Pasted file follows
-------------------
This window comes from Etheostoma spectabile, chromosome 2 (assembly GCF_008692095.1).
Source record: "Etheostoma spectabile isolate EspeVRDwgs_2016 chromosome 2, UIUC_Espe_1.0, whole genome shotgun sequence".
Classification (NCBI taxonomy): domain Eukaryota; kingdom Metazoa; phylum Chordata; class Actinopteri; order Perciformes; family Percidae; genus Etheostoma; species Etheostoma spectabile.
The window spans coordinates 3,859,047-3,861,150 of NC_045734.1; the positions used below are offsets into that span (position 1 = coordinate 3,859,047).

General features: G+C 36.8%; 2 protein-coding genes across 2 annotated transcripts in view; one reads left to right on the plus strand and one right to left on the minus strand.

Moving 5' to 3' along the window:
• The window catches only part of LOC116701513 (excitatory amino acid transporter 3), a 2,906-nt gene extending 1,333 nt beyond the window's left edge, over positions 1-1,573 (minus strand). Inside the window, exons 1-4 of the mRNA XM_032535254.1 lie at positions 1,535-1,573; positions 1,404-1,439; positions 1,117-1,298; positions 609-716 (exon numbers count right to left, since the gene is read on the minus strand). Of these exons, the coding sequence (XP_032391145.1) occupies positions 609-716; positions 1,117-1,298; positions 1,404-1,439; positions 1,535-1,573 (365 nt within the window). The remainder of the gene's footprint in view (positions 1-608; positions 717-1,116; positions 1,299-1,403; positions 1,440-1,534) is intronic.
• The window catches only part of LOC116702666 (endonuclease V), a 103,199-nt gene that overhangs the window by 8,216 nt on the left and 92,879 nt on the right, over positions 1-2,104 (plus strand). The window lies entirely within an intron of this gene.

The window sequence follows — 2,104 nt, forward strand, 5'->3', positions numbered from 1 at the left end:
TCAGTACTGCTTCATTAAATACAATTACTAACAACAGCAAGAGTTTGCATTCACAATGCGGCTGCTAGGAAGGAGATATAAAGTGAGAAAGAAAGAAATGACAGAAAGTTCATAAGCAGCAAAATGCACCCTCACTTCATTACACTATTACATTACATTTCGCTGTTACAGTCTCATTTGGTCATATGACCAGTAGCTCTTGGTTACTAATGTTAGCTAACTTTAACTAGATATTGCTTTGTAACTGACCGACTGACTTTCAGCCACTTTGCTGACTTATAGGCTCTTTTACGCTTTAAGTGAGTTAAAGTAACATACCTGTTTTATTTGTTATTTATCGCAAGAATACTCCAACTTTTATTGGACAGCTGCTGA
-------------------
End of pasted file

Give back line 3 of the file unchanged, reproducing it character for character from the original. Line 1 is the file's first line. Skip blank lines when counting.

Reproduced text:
Classification (NCBI taxonomy): domain Eukaryota; kingdom Metazoa; phylum Chordata; class Actinopteri; order Perciformes; family Percidae; genus Etheostoma; species Etheostoma spectabile.